Senneterre Cree Elder Annie Moore tells of the old days before Senneterre wasbuilt In this story for the town’s 75th anniversary celebration. Thank you toMbecca Moore of Senneterre for providing us with a copy of the story.(Translated from French.)

Rapide-des Cèdres is one of the sites where the Indians passed on their route toward Senneterre by the river. This was the trapline of the Wabanonik family. In 1937, Rapide-des-Cèdres was still an untouched place and you had to portage to pass the rapids. The portage was long because we used big fishing boats and they had to be portaged, too.

This one year, there were two boats that we had pulled up on the firm ground to dry them out. These boats were apparently used to fish sturgeon. Above the portage, there was a trail made from the bottoms of tree trunks and there was also a winch.

The fishing didn’t hurt the forest but apparently it caused a lot of damage to the sturgeons. There were still sturgeons on the Nottaway (Bell) River the year I arrived in Senneterre. The Indians called the Bell River “Nottaway,” which meant stranger or else Mohawk or Iroquois.

Past Rapide-des-Cèdres, closer to Matagami, there were Algonquins gathered in clans. There were the Wabanoniks, the Roberts and the Moushooms. The Roberts family was the one that lived furthest downstream on the river. The Wabanoniks and the Moushooms seemed to live in the same region. The other Algonquin families were the Poucachiches and the Isaacs. They trapped in the same region as the Wabanoniks.

The autumn that followed our first year

the region across from the Mégiscane River. There was no one trapping in this region at this time. The Indians, like the Wiscoutie family, preferred to hunt at the end of Lake Parent.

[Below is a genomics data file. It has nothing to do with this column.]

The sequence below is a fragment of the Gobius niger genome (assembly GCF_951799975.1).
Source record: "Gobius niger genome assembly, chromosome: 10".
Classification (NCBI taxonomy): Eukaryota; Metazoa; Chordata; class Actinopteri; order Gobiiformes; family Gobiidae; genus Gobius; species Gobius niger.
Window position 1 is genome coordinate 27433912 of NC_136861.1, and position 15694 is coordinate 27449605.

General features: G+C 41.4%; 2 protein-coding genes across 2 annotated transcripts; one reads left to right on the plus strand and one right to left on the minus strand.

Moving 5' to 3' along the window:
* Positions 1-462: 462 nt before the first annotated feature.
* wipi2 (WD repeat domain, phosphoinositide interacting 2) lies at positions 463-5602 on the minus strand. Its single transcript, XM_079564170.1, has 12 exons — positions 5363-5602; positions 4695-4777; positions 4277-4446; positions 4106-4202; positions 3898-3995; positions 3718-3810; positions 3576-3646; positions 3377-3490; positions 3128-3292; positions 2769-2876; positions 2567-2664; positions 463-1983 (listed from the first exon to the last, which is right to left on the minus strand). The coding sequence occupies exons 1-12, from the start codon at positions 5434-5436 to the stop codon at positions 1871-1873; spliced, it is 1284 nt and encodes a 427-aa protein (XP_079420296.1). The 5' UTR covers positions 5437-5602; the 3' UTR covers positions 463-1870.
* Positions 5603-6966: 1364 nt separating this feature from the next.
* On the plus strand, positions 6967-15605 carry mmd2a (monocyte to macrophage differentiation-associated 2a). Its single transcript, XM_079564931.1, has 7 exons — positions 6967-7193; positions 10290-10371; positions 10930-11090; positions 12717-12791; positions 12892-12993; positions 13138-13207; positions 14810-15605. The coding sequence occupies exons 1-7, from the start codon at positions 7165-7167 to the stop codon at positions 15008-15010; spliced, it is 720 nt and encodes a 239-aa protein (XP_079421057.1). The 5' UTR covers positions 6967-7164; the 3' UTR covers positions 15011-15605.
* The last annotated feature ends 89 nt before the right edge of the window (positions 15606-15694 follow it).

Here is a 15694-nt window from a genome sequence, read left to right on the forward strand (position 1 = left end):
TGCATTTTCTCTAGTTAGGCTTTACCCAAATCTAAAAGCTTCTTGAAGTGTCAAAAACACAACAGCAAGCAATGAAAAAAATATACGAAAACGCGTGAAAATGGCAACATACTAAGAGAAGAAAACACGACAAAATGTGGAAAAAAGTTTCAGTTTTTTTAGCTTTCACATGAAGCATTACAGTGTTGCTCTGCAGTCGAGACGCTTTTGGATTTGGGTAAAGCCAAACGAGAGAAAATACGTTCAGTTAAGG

The Wabanonik family descended the Nottaway River to just below Rapide-des-Cèdres, but not as far as Matagami. The Roberts family was there and, later, when Matagami became a village, it was mostly Crees who lived there. The Wedding River was another river that the Indians talked about a lot.

When someone wanted to go to Waswanipi, they had to leave the Nottaway River at the juncture of the Wedding and rejoin it again in the direction of the Indian reserve. We had a big region to hunt and trap. We camped near Tremblay Bay and we traveled all the way to the Coffee River. These were the names we found on the maps we had.

Some winters, you could see the Indians passing across the lake with their sleighs and dogs. They were going toward the village to sell their furs and buy food. Only a few would come to the town during the winter. The others would come only in the spring.

The Crees of Waswanipi and Matagami used the route of what is today known as Lake Parent and the Bell River to get to the trading post located at the place that would become “Senneterre.” Lake Parent is called “Shabogama” by the Natives, which means: ’’Where the River Approaches the Lake.”

They camped on the little island across from today’s city hall when they would come to exchange their furs.

Many places in the region carry Native

Manitou, which means “bad spirit” in the Algonquin language. Why did the Algonquins call it this? Some recount that it’s because of a seamonster which, according to the legends, hid at the bottom of the water and caused canoes to tip over. Others said it was because of the frequent drownings that happened on the lake and that they were caused by a wicked spirit who lived there.

The shape of the lake maybe offers an explanation because this large mass of water is divided into three big bays and, when there’s a strong wind, the centre of the lake is invaded from all the sides by waves that break against each other, making navigation hard.

As we can see, the Cree and Algonquin Nations walked the lands around Senneterre wellbefore the white people came, and the names given to the lakes and the rivers testifyto their close connections with nature.